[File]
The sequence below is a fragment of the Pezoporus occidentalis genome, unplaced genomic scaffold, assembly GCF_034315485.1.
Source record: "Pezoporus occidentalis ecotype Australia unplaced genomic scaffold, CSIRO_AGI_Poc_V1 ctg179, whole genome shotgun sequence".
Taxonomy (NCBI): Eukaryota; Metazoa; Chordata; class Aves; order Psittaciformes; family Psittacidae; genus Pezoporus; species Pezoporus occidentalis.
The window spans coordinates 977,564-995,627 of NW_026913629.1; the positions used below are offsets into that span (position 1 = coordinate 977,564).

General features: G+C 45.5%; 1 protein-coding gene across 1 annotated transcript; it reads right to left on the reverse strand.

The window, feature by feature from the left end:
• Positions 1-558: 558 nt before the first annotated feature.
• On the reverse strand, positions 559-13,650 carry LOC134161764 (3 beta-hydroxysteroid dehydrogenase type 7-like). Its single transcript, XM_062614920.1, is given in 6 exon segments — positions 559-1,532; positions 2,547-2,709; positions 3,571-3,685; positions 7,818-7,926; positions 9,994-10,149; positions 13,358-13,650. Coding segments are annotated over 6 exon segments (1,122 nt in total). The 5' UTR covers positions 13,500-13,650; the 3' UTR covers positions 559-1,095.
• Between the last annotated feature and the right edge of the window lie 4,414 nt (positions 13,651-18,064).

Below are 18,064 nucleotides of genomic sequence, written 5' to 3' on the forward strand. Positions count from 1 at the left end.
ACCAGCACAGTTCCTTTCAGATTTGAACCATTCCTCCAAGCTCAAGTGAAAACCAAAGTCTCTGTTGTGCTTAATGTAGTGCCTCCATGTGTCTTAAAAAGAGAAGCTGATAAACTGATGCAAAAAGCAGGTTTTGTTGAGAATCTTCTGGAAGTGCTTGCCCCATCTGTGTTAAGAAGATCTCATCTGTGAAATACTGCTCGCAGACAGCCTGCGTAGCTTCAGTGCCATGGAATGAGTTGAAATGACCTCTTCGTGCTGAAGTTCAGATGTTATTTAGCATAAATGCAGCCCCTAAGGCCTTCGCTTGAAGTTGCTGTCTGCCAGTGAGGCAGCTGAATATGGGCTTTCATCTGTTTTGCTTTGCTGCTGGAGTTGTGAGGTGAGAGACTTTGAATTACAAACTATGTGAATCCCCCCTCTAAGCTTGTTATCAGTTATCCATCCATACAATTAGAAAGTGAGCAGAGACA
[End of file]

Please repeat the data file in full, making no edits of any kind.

The sequence below is a fragment of the Pezoporus occidentalis genome, unplaced genomic scaffold, assembly GCF_034315485.1.
Source record: "Pezoporus occidentalis ecotype Australia unplaced genomic scaffold, CSIRO_AGI_Poc_V1 ctg179, whole genome shotgun sequence".
Taxonomy (NCBI): Eukaryota; Metazoa; Chordata; class Aves; order Psittaciformes; family Psittacidae; genus Pezoporus; species Pezoporus occidentalis.
The window spans coordinates 977,564-995,627 of NW_026913629.1; the positions used below are offsets into that span (position 1 = coordinate 977,564).

General features: G+C 45.5%; 1 protein-coding gene across 1 annotated transcript; it reads right to left on the reverse strand.

The window, feature by feature from the left end:
• Positions 1-558: 558 nt before the first annotated feature.
• On the reverse strand, positions 559-13,650 carry LOC134161764 (3 beta-hydroxysteroid dehydrogenase type 7-like). Its single transcript, XM_062614920.1, is given in 6 exon segments — positions 559-1,532; positions 2,547-2,709; positions 3,571-3,685; positions 7,818-7,926; positions 9,994-10,149; positions 13,358-13,650. Coding segments are annotated over 6 exon segments (1,122 nt in total). The 5' UTR covers positions 13,500-13,650; the 3' UTR covers positions 559-1,095.
• Between the last annotated feature and the right edge of the window lie 4,414 nt (positions 13,651-18,064).

Below are 18,064 nucleotides of genomic sequence, written 5' to 3' on the forward strand. Positions count from 1 at the left end.
ACCAGCACAGTTCCTTTCAGATTTGAACCATTCCTCCAAGCTCAAGTGAAAACCAAAGTCTCTGTTGTGCTTAATGTAGTGCCTCCATGTGTCTTAAAAAGAGAAGCTGATAAACTGATGCAAAAAGCAGGTTTTGTTGAGAATCTTCTGGAAGTGCTTGCCCCATCTGTGTTAAGAAGATCTCATCTGTGAAATACTGCTCGCAGACAGCCTGCGTAGCTTCAGTGCCATGGAATGAGTTGAAATGACCTCTTCGTGCTGAAGTTCAGATGTTATTTAGCATAAATGCAGCCCCTAAGGCCTTCGCTTGAAGTTGCTGTCTGCCAGTGAGGCAGCTGAATATGGGCTTTCATCTGTTTTGCTTTGCTGCTGGAGTTGTGAGGTGAGAGACTTTGAATTACAAACTATGTGAATCCCCCCTCTAAGCTTGTTATCAGTTATCCATCCATACAATTAGAAAGTGAGCAGAGACA